Bishop Desmond Tutu, a pioneer of forgiveness and reconciliation at a national level for the nation of South Africa, describes the power of forgiveness so eloquently here as the renewing of a relationship:


“Renewing a relationship is a creative act. We make a new relationship. It is possible to build a new relationship regardless of the realities of the old relationship.”

The only way that this is possible is through the power of God-inspired, God-shaped, God-breathed forgiveness. This is what God has done with us - He has, through the forgiveness given us in Jesus, created a new relationship. Paul describes it powerfully in Romans 5:1-2:


"Therefore, since we have been justified through faith, we have peace with God through our Lord Jesus Christ, through whom we have gained access by faith into this grace in which we now stand. And we boast in the hope of the glory of God."


The work of forgiveness is to give us peace with the God of all creation we have all at some point been thoroughly at war with. But God's creative act of forgiveness actually gives us a complete, ongoing, and eternal peace with God through Jesus, that means we can stand in grace before our God and King, and more than both of these, boast in the hope of eternal glory with our living God.


God has made a new relationship for us to enter - His sons and daughters, from now on into eternity. God is intentionally building towards us, and in us, a new relationship that is, as Bishop Tutu describes, regardless of the old relationship realities - because of the forgiveness won for us by Jesus.


So what?


So what do we do with this, for the week ahead? Well, let me suggest a few things, and then finish with a quote from N T Wrights book, "The Lord and His Prayer". Firstly, the suggestions:


  • Make sure you take some time to pray, "forgive us our sins as we forgive those who sin against us." John tells us, in his pastoral letter, than none of us are without sin. So take time to acknowledge and confess yours, and forgive others that have sinned against you.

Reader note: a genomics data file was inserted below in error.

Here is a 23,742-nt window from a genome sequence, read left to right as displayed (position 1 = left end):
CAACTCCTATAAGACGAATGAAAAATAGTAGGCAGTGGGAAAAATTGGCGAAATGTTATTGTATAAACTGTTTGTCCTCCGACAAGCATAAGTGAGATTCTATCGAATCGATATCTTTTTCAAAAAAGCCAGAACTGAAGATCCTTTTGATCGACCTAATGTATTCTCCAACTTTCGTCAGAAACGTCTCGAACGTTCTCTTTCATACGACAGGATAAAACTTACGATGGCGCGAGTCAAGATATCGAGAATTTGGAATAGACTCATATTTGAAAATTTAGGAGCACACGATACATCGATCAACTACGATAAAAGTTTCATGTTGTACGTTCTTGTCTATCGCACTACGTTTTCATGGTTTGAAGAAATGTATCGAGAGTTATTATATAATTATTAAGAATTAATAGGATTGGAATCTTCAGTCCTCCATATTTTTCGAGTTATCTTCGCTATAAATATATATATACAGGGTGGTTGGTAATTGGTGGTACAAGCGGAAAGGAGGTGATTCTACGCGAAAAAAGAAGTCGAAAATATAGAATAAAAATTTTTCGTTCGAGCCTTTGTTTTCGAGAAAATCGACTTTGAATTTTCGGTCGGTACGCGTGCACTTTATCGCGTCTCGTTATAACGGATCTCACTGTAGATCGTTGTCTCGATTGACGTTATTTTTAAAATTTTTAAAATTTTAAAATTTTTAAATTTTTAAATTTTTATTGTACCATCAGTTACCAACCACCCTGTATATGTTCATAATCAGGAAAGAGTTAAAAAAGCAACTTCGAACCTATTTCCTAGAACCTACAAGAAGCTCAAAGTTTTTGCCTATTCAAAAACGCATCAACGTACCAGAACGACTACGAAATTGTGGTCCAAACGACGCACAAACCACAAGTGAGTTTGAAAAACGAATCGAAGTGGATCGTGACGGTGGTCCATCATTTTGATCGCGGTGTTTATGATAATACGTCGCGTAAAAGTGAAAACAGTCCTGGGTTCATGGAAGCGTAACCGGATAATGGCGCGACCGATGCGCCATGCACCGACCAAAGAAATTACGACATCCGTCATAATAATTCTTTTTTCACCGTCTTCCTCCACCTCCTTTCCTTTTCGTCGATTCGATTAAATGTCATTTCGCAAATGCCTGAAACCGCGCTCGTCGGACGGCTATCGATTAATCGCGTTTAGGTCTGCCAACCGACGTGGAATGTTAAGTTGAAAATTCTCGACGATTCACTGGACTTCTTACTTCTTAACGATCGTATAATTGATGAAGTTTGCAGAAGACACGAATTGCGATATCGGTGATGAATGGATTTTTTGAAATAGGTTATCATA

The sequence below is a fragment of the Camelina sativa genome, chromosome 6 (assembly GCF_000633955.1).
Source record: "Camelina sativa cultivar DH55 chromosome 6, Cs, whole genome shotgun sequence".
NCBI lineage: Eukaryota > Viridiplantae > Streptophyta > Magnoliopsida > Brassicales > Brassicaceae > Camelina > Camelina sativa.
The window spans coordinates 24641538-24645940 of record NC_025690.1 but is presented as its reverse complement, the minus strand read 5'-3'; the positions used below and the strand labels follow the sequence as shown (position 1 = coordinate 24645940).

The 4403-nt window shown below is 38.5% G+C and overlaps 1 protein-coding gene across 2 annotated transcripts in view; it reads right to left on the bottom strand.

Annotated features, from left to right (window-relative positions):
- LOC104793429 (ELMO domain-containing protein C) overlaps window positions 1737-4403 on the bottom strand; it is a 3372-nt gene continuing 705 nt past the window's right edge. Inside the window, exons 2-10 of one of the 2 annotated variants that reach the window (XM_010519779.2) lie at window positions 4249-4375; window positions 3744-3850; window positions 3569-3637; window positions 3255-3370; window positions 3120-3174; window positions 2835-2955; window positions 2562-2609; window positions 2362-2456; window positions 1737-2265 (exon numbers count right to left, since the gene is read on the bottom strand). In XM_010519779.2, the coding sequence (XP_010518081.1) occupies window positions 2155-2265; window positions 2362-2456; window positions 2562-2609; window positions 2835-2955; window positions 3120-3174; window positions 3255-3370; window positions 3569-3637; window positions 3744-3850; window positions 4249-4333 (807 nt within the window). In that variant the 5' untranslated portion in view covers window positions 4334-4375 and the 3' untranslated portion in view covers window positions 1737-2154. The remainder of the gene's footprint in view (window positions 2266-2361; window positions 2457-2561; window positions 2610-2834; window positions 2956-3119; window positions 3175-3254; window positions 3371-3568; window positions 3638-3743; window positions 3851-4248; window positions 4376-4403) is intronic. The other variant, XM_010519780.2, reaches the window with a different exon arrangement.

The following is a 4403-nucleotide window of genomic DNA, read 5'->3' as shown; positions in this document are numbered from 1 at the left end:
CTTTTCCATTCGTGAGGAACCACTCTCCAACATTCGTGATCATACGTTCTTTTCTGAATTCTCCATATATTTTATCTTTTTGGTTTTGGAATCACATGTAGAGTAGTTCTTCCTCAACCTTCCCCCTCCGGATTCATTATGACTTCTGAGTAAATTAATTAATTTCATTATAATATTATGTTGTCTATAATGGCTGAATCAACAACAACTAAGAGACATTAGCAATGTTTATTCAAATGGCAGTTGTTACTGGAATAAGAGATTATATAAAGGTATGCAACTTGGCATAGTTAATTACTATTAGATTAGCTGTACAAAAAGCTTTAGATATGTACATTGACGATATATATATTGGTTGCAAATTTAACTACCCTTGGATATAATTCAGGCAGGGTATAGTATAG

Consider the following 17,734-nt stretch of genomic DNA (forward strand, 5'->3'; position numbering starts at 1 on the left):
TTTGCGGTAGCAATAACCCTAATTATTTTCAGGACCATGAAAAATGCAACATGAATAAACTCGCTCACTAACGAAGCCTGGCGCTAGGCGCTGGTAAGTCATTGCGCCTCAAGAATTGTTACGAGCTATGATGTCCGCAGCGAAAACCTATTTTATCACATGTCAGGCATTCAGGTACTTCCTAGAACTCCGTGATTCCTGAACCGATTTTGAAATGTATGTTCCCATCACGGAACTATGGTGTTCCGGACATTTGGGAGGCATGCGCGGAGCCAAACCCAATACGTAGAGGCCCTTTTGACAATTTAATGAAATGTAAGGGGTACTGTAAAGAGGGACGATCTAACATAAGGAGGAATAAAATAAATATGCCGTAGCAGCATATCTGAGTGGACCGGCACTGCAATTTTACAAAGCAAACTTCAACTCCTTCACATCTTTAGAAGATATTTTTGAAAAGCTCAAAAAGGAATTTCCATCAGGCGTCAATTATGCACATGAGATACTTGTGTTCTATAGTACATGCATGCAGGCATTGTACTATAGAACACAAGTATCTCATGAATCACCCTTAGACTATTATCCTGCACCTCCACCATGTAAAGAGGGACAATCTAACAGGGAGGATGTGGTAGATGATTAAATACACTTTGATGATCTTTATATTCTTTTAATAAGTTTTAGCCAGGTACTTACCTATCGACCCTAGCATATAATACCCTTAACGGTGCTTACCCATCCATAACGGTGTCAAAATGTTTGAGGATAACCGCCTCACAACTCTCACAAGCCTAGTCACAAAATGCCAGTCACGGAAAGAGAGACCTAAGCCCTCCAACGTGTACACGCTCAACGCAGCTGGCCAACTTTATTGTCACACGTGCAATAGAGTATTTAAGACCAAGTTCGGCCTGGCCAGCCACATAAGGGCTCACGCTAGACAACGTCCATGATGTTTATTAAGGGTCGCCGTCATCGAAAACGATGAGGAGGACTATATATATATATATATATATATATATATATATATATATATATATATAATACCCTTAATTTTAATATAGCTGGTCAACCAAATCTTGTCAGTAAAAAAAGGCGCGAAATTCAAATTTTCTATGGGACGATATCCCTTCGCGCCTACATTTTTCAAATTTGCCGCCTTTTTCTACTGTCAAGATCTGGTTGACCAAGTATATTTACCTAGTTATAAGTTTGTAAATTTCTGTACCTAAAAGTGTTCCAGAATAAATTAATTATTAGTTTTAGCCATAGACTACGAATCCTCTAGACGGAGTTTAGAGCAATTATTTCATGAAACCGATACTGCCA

• Imagine the forgiveness you receive and offer others in prayer, perhaps using one of the images given above. We need to see forgiveness in our minds eye - the fresh morning and release from prison images above are just two images available to us that really do picture the realities of biblical forgiveness for us.

Secondly, and finally, the quote from N T Wright, with a brief comment afterwards:


"We, as the people who pray this prayer for the world, are called to be the people who live in this way ourselves. At the end of Luke’s gospel, Jesus sends the disciples to announce ‘the forgiveness of sins’ to the whole cosmos. The church is to tell, and to live, the Jubilee-message, the forgiveness-of-sins message. The church is to embody before the world the disgraceful, glorious, shocking and joyful message of the arrival of the King. When the world sees what the church is doing, it ought to ask questions to which the proper answer would be a story about a father running down the road to embrace his disreputable son."


[From "The Lord and His Prayer", pp. 58–59]


In other words, we are to live as a people forgiven, and a people who forgive to the world around us, including our church community. That is, we live as a people who bring freshness to the world of relationships around us. We see people set free from the prisons they create in themselves and towards us. We act creatively to begin new relationships with people, irrespective of the old relationships.


Let's lean into this prayer together this week church.


"Father, forgive us our sins, as we forgive those who sin against us."


Amen.


Written by Ps. Rob